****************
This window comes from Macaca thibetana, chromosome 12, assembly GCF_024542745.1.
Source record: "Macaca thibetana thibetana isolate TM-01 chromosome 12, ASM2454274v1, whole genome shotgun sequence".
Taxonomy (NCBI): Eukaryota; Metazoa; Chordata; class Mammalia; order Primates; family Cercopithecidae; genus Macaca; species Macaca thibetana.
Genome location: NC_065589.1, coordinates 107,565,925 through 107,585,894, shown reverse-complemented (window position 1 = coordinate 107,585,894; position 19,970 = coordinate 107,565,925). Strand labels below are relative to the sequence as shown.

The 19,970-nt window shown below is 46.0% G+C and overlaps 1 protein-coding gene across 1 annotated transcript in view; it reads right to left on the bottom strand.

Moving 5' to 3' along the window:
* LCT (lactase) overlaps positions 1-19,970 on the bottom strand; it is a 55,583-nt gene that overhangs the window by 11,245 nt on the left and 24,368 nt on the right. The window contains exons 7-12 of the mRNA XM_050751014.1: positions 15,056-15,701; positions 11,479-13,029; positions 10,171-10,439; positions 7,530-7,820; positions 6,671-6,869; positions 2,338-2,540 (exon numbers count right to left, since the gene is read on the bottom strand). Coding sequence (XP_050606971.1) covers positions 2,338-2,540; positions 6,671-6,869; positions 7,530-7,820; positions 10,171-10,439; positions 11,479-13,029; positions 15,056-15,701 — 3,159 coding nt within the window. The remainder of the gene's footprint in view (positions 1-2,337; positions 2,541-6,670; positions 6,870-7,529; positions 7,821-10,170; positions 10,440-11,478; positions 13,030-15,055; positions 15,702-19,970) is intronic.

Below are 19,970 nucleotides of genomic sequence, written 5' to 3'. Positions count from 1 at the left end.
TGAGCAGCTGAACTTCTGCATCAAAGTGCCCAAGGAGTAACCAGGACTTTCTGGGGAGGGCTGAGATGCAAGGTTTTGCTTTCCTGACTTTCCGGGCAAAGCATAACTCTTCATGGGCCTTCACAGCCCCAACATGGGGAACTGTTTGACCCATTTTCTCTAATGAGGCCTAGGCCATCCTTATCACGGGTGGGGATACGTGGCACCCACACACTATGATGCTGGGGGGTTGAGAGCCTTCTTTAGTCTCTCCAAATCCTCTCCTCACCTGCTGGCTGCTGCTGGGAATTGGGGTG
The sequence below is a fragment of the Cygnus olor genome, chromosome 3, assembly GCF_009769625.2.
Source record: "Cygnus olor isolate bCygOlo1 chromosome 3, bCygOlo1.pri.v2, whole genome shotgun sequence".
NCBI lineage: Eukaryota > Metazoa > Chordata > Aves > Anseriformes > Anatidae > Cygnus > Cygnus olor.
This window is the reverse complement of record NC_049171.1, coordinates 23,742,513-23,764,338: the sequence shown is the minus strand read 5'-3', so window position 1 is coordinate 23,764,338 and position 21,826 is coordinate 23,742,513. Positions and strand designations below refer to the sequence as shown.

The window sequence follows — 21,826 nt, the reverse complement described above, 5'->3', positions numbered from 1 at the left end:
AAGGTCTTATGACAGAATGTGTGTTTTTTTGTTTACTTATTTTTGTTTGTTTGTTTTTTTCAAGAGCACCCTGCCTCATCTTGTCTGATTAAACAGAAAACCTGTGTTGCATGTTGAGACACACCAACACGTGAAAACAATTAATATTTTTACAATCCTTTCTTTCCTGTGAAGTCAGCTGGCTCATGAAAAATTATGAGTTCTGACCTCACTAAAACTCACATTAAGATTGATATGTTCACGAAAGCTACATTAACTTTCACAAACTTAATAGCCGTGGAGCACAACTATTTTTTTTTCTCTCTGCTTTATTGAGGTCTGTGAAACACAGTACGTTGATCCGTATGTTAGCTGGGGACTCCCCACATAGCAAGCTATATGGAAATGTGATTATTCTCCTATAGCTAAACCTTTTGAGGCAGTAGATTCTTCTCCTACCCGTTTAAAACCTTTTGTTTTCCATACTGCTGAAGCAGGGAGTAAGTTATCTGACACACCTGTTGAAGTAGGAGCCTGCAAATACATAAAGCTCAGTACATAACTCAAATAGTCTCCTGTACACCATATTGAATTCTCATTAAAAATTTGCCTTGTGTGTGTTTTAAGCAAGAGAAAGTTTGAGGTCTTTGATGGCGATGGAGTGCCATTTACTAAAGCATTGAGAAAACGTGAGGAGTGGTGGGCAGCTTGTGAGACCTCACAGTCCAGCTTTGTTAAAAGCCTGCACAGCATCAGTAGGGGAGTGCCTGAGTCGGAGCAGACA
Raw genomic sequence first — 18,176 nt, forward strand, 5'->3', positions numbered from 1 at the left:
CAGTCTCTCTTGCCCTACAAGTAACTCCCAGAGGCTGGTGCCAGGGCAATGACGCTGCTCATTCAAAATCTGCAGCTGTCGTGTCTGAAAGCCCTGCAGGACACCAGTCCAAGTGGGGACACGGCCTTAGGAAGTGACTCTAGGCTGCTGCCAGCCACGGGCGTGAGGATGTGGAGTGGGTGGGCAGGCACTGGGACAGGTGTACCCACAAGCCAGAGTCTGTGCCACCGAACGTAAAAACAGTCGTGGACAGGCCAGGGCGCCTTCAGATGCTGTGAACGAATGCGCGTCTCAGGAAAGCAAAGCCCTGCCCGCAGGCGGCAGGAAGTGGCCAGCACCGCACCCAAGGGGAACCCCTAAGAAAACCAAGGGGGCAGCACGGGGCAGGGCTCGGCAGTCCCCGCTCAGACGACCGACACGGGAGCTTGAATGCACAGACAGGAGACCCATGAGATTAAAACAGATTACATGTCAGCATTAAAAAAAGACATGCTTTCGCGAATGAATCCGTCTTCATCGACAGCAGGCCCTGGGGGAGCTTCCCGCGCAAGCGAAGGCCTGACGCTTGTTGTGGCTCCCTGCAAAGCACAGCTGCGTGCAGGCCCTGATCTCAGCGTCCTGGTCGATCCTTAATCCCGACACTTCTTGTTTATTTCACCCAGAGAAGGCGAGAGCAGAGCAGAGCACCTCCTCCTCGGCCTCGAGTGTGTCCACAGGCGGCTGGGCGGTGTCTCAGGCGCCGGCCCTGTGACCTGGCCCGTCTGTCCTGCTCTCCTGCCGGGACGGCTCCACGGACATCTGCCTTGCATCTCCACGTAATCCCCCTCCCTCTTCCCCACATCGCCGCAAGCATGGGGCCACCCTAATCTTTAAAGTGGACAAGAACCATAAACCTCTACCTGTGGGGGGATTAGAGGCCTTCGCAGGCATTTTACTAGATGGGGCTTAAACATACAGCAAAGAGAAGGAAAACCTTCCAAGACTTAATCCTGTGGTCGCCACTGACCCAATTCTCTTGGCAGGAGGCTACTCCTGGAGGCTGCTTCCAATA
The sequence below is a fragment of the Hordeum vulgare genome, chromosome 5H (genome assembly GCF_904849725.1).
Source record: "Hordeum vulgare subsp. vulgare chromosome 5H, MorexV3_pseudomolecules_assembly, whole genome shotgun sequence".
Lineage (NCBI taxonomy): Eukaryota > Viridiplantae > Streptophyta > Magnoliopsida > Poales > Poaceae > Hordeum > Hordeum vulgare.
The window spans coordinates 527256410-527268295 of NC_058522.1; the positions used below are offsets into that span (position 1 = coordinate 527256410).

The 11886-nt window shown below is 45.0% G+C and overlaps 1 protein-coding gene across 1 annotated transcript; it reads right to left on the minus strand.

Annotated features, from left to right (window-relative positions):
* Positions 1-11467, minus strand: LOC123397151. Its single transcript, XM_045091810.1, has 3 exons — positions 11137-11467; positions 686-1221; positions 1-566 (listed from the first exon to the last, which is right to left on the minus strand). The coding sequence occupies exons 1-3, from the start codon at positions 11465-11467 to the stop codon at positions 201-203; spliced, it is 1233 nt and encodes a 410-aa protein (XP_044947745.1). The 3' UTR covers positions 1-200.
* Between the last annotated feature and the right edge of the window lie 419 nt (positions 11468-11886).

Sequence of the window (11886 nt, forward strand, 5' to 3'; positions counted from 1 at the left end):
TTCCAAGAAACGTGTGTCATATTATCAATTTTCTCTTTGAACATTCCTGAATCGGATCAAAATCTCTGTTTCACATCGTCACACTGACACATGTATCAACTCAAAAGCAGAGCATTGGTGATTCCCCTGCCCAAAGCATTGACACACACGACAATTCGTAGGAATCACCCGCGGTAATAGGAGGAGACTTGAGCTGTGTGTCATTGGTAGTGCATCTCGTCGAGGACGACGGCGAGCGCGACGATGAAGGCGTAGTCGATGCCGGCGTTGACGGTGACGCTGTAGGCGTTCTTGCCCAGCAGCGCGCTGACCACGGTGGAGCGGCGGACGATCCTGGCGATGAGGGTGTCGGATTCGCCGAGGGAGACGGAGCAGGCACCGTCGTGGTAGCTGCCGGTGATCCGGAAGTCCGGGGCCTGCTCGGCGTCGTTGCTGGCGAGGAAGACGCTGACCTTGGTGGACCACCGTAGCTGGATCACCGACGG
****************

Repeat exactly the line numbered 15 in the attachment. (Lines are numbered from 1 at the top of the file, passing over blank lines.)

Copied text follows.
AAGGTCTTATGACAGAATGTGTGTTTTTTTGTTTACTTATTTTTGTTTGTTTGTTTTTTTCAAGAGCACCCTGCCTCATCTTGTCTGATTAAACAGAAAACCTGTGTTGCATGTTGAGACACACCAACACGTGAAAACAATTAATATTTTTACAATCCTTTCTTTCCTGTGAAGTCAGCTGGCTCATGAAAAATTATGAGTTCTGACCTCACTAAAACTCACATTAAGATTGATATGTTCACGAAAGCTACATTAACTTTCACAAACTTAATAGCCGTGGAGCACAACTATTTTTTTTTCTCTCTGCTTTATTGAGGTCTGTGAAACACAGTACGTTGATCCGTATGTTAGCTGGGGACTCCCCACATAGCAAGCTATATGGAAATGTGATTATTCTCCTATAGCTAAACCTTTTGAGGCAGTAGATTCTTCTCCTACCCGTTTAAAACCTTTTGTTTTCCATACTGCTGAAGCAGGGAGTAAGTTATCTGACACACCTGTTGAAGTAGGAGCCTGCAAATACATAAAGCTCAGTACATAACTCAAATAGTCTCCTGTACACCATATTGAATTCTCATTAAAAATTTGCCTTGTGTGTGTTTTAAGCAAGAGAAAGTTTGAGGTCTTTGATGGCGATGGAGTGCCATTTACTAAAGCATTGAGAAAACGTGAGGAGTGGTGGGCAGCTTGTGAGACCTCACAGTCCAGCTTTGTTAAAAGCCTGCACAGCATCAGTAGGGGAGTGCCTGAGTCGGAGCAGACA